Hasan made several attempted crossings from Libya, with each trip costing thousands of dollars. The boats kept getting intercepted by the Libyan Coast Guard, and Hasan kept getting sent to detention centres. Here, smuggler representatives would come and secure deals with the detention guards to release some migrants against payment.

Indeed, one attempted crossing was cut very short after the 2020 battalion, which forms part of the TBZ brigade, arrested the people on board just two hours after they set sail from Tobruk. 

The members of the battalion were asking who was the captain of the boat.  “The Coast Guard asked the first person of Egyption nationality: who is the driver? He replied that he did not know, so the soldier shot and killed him, then threw him into the sea,” Hasan said. 

Hasan and the other people on board spent a week in a detention centre in Benghazi after this trip. They were released after a smuggler negotiated their freedom.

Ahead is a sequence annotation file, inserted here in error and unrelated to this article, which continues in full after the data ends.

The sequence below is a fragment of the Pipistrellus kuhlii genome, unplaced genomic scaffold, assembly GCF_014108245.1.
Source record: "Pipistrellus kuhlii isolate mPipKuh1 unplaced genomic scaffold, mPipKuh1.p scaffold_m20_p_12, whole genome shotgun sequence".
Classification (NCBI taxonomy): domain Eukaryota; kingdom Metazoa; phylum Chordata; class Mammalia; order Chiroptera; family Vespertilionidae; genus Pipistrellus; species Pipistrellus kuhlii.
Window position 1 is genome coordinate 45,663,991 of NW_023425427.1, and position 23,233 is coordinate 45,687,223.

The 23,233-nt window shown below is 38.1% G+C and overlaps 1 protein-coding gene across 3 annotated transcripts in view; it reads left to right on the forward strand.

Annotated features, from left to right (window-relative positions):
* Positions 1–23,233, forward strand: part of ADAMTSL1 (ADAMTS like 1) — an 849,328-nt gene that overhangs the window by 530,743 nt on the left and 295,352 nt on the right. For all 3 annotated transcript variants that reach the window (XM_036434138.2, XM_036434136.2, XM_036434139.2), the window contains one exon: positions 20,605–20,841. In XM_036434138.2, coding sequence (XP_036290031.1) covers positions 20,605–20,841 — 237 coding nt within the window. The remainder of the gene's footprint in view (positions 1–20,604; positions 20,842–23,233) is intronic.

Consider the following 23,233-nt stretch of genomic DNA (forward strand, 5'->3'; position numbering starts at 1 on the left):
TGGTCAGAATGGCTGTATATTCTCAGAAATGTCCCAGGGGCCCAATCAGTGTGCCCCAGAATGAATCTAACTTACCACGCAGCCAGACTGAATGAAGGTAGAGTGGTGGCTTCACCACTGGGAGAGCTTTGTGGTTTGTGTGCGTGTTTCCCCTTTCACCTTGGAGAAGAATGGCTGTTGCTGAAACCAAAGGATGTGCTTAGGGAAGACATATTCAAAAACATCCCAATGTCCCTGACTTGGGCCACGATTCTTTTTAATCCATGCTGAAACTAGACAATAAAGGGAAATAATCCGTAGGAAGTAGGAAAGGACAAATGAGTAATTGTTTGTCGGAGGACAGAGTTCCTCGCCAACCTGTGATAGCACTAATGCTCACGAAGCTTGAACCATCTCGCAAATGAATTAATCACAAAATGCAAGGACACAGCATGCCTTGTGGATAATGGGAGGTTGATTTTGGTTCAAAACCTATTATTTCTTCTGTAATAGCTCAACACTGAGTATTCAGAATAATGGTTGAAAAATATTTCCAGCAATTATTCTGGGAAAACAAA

After the May pullback from Malta’s SAR zone, Hasan wanted to join a new trip. However, he missed his chance. But by pure luck, the boat he missed ended up being the same boat that sunk near Pylos in Greece, resulting in over 500 people presumed dead. Hasan’s friend, who had been on the boat in May, died in that shipwreck. 

Torture on land

Bassel*, a 36-year-old father of two kids, is a migrant that tried to depart from Lebanon to Europe by sea, who was eventually arrested by the TBZ. 

Bassel wanted to go to the Netherlands and settle down there. To do so, he sought out a boat trip that was set to leave from the Lebanese city of Tripoli. He joined 110 migrants on a large boat, and they all sailed out of Lebanese waters into the high seas. 

A few days into their voyage, somewhere between Cyprus and Greece, the migrants on board noticed a plane surveilling them. The ship captain told them that it was a Greek plane. 

Two days later, the Tareq Bin Zeyad vessel approached them. The migrants on board told them to leave, insisting that they had children and women with them. 

“They accused us of having weapons and drugs, and opened fire on our boat,” Bassel said. “Later, they hit our boat and it was about to capsize.” The TBZ crew eventually made their way onto the boat, and started hitting the migrants with sticks.